Kingston students have stepped forward in force to boost the number of bone marrow donors in the United Kingdom.
More than 200 undergraduates have given blood samples at a testing clinic at the Students’ Union as the first part of a process to determine whether they could one day provide the perfect match for patients needing transplants.
The clinic was organised by third year illustration students moved by the plight of course mate Selina Ramanah, who is seriously ill with leukaemia in St James’ Hospital, Leeds. Selina’s best friend, Karen Hall, said she had been overwhelmed to see so many people rallying to the cause.
“It was really touching to find that they had taken Selina’s situation to heart and were determined to do their bit to see if they could be a suitable donor either for her or another person with a life-threatening illness,” Karen said.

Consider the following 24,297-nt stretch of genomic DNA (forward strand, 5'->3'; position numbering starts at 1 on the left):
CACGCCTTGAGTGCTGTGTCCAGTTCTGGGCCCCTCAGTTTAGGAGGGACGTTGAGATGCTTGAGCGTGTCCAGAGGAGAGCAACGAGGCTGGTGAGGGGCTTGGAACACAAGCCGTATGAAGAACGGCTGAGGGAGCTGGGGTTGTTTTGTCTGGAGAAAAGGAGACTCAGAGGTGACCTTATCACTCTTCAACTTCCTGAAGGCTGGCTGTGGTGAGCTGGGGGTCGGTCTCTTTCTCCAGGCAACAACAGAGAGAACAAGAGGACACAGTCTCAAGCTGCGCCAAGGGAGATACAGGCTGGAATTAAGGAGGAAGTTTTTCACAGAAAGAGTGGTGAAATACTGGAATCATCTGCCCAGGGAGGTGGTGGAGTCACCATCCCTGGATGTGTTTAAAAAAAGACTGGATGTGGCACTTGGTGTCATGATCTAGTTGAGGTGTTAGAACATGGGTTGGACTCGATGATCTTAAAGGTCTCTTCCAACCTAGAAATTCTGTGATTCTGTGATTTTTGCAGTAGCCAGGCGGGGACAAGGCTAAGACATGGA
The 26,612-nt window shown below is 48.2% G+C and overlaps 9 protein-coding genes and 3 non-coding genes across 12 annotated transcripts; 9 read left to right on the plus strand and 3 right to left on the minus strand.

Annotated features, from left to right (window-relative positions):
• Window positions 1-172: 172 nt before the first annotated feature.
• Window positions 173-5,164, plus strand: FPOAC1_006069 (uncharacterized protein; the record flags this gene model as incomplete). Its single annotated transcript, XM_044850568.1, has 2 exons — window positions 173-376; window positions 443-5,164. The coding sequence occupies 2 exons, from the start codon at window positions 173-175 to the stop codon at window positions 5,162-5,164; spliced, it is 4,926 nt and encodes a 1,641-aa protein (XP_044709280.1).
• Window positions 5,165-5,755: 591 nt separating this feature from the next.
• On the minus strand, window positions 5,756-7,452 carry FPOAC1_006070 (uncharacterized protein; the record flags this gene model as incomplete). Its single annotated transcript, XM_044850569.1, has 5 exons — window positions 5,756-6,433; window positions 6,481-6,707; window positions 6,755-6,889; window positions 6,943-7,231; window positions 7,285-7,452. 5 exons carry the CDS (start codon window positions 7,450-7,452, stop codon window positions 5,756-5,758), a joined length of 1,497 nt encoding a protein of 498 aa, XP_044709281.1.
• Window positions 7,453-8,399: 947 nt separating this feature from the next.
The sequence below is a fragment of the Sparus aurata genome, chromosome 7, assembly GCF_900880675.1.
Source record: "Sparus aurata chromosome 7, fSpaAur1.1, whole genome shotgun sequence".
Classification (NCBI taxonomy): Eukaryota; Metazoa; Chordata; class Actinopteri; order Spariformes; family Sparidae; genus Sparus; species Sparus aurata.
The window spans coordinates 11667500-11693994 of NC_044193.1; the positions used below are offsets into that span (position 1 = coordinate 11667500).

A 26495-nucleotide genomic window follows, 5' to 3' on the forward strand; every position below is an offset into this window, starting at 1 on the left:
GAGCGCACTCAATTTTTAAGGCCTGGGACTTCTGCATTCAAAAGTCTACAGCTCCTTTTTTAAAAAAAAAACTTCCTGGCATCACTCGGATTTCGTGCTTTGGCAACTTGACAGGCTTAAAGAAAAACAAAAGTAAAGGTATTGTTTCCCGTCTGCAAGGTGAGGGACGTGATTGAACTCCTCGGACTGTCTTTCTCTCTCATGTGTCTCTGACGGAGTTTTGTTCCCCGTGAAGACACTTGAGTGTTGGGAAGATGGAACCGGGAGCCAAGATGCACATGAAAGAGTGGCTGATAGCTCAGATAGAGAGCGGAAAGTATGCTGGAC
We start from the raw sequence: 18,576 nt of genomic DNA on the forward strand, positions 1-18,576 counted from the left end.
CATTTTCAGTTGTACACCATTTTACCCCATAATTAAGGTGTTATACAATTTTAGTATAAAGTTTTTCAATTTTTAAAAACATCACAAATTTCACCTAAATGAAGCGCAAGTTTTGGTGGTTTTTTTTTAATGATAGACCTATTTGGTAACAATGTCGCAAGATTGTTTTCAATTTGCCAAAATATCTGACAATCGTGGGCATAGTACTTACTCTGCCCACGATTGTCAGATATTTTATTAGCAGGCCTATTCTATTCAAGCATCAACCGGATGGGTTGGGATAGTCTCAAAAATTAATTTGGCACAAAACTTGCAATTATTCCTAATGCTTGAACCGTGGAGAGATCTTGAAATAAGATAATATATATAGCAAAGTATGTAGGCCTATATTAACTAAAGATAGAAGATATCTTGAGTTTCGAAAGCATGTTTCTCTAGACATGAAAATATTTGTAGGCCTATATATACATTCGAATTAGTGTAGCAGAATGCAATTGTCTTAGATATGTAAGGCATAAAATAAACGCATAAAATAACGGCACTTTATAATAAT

The testing session was staged in conjuction with the Anthony Nolan Trust, the national charity specialising in finding bone marrow donors. Donor recruitment manager Azra Iqbal said she had been very impressed to see so many students eager to help out. “The response was fantastic and a real credit to students attending Kingston University,” she said.
Students’ Union Vice-President for Student Support Chris Ford said he hadn’t had to think twice about pursuing the possibility of becoming a donor. “It was very rewarding to know that such a simple gesture as giving a blood sample could one day lead to me being able to make a big difference in someone’s life,” he said.